HH: If Senator Obama maintains his delegate lead and his popular vote lead, and we don’t get revotes in Michigan and Florida, it seems increasingly unlikely, do you see the party denying its first African-American nominee the laurels under those circumstances?The Democratic Party is at a critical juncture in their existence. Yes, which ever candidate is finally nominated will be of historical note, but if Obama is carrying the majority of delegates going into the convention and he comes out the loser, you can bet that a major voting realignment is possible. There are a fair number of black voters in this country who are seeing the true colors of their party and are not happy with it.
PB: Well, I guess, you know, it’s hard to talk about the party, because what all the party is, you know, is 4,000 or plus or minus delegates. I think that he would have an enormous moral claim on it. But this thing is getting so divided now, and of course, there’s still a lot of water to go over the dam on these things. We’ve seen some significant issues come up in the last couple of weeks, and so on. So I don’t know quite what will happen after these primaries are over. But I think that if he really is well ahead, and nothing has changed, and a bunch of people get in the back room and deny him the nomination, I think we would have a real problem that would take a long time to fix. I have to agree with that.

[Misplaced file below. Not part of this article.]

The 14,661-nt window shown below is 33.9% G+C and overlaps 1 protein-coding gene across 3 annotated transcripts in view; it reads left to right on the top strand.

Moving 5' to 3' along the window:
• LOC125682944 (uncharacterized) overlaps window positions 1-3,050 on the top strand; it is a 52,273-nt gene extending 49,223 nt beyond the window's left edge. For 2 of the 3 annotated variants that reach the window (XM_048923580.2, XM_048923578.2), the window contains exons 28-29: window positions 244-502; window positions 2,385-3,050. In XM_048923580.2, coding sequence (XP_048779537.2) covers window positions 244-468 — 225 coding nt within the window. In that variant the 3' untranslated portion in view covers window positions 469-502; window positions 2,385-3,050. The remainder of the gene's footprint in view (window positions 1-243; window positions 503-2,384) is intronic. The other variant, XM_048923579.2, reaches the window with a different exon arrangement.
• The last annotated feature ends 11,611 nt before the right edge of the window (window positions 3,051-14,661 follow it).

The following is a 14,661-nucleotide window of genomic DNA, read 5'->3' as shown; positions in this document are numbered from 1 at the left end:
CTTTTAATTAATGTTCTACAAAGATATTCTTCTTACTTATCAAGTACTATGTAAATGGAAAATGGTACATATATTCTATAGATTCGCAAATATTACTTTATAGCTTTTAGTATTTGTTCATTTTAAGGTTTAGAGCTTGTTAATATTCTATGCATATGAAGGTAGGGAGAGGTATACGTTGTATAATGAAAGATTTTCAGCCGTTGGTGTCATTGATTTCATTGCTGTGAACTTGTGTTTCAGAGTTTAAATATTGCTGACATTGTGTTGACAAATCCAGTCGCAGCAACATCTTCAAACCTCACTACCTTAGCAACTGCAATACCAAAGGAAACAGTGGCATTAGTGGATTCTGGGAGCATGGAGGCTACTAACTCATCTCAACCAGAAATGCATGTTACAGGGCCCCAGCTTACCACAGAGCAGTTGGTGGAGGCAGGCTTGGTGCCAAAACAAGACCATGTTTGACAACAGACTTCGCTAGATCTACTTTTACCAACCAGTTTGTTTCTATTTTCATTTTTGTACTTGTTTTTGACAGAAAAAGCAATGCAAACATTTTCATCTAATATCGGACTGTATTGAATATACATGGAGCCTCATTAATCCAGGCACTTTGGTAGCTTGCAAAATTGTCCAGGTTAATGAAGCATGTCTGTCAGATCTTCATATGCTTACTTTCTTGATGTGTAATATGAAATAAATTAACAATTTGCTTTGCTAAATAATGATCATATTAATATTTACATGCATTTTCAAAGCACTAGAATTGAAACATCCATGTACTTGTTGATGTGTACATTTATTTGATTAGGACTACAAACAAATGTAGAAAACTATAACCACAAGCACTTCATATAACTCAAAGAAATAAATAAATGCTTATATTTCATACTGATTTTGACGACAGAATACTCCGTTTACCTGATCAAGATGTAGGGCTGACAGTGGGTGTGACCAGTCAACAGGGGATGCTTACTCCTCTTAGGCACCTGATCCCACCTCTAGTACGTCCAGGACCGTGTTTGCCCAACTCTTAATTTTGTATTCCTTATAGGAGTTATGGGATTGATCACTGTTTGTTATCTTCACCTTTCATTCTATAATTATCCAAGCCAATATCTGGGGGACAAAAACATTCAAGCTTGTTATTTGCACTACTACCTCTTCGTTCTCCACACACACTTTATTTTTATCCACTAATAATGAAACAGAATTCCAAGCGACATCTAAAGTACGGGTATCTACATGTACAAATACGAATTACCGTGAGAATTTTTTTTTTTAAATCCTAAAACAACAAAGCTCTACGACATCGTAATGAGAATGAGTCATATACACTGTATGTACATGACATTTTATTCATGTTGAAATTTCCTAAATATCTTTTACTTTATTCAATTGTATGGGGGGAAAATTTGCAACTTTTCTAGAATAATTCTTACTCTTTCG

On the other hand, if Obama is nominated, there are going to be a fair number of Clintonites who are not going to be happy.
The challenge for Howard Dean and the DNC is how to keep their coalition together. With both Obama and Clinton leading John McCain head to head match-ups, it would be particularly damaging to the Democratic party if they couldn't win in November.